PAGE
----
Written by Annie Diamond
A couple of weeks ago, Publishers Weekly wrote about an unexpected little region that produces most of the literature consumed by Spanish speakers around the world. That region is Catalonia, an area recently in the news for their attempts to secede from Spain. Catalonia encompasses Barcelona, which is the capital of the region, but also a hub of Spanish-speaking publishing activity. Barcelona’s publishing industry is bolstered by the presence of important publishing groups like Grupo Planeta and Penguin Random House Grupo Editorial, as well as the prominent literary agency, Agencia Literaria Carmen Balcells.
Alongside their important Spanish-language publishing industry, Barcelona also is the center of a prominent Catalan book industry. Catalan is a minority language, but 60% of the people in Catalonia are fluent in it. Books written in Catalan are prolific: 10% of revenue of the Spanish book industry comes from Catalan titles and 13% of all titles published by Spain are in Catalan. Much of the support for Catalan literature is done at the ground level: Catalonian booksellers display Catalan titles equally with Spanish books and the actual printing of Catalan books is done locally.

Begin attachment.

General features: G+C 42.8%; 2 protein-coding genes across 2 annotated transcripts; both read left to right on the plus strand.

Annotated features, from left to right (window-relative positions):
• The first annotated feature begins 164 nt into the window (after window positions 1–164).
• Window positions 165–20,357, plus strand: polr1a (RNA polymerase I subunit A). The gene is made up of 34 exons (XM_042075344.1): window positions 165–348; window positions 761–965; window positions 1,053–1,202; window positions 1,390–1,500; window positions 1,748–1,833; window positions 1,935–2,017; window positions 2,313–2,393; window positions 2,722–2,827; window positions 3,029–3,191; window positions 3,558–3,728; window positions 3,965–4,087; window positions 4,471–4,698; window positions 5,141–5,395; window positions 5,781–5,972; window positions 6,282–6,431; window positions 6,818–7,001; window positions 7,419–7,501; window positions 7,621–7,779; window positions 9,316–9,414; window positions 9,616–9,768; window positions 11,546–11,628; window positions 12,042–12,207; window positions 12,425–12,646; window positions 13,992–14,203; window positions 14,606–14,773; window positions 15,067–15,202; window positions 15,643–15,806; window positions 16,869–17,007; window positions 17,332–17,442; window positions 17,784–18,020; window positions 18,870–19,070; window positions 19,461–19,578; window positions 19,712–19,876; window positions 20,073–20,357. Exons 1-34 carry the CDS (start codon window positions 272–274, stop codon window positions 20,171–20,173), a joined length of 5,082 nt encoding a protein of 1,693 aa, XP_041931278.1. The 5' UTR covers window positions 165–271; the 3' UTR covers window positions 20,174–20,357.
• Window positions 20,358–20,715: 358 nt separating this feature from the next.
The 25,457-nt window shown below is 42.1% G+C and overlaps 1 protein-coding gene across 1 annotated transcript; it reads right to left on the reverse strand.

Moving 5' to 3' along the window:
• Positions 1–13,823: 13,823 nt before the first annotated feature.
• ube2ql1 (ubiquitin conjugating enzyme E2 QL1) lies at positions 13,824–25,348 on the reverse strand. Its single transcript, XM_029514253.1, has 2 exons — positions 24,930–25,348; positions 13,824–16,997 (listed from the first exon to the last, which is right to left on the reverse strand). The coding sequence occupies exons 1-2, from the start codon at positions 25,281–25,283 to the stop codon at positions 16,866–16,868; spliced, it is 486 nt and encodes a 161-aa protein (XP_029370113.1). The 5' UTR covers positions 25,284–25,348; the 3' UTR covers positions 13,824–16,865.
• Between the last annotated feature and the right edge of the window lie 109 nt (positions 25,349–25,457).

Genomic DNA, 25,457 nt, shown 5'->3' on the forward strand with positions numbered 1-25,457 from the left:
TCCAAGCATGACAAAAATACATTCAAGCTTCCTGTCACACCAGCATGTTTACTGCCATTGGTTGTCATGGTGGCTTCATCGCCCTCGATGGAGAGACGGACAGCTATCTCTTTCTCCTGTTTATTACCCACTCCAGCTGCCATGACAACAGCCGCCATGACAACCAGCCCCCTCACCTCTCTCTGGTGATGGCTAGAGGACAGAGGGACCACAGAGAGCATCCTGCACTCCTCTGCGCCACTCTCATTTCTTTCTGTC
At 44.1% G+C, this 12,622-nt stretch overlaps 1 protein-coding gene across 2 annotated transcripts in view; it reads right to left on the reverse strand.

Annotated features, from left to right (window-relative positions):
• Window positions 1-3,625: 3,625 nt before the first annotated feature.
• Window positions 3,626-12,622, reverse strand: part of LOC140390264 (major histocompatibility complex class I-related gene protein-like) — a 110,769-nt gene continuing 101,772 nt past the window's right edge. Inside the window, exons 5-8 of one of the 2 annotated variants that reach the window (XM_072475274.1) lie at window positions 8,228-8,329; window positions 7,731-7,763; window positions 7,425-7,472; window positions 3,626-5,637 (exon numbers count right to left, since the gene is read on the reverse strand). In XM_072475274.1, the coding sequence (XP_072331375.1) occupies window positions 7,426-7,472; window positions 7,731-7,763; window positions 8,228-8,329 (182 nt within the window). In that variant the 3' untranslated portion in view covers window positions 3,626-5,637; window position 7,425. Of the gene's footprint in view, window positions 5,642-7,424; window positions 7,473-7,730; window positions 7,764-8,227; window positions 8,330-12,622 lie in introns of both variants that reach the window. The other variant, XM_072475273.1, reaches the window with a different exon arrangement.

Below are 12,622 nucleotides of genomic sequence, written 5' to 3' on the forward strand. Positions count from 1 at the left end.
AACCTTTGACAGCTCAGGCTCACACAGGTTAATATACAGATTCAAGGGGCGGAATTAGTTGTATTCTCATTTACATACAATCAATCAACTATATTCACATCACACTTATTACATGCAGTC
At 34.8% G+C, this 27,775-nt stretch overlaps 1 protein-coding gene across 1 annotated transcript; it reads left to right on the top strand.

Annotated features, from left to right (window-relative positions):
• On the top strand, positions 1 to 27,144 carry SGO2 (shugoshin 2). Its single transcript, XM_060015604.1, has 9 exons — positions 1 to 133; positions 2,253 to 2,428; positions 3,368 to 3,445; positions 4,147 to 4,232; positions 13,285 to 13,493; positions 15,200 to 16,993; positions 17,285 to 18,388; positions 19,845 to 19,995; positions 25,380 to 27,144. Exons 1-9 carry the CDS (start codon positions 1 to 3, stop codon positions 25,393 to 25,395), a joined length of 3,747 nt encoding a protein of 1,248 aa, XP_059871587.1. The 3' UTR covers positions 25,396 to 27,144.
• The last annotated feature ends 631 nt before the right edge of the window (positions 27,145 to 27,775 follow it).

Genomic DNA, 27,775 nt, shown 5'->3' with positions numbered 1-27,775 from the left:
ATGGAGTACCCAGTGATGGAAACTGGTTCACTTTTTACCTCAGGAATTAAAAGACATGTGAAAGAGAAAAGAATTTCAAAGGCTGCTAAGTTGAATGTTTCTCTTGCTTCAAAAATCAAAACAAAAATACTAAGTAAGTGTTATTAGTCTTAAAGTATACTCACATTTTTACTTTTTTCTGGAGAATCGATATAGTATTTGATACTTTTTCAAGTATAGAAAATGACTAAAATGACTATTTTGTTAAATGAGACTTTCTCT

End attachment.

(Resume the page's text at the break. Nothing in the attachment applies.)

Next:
While Catalonian independence is still being worked out, many publishers have questions about what will happen to the publishing industry in Barcelona. As publishing is an international business, some don’t see future complications involving Catalan independence. The publishing industry in Spain is currently doing well—recent book sales in Spain are up, following a long period of recession. Of course, independence will also affect the Catalan publishing industry. Catalonian independence could bolster feelings of national pride and cause an increase in book sales, or the economic turbulence involved in gaining independence could cause a slump in book sales. But as for now, the Catalan publishing industry remains vibrant.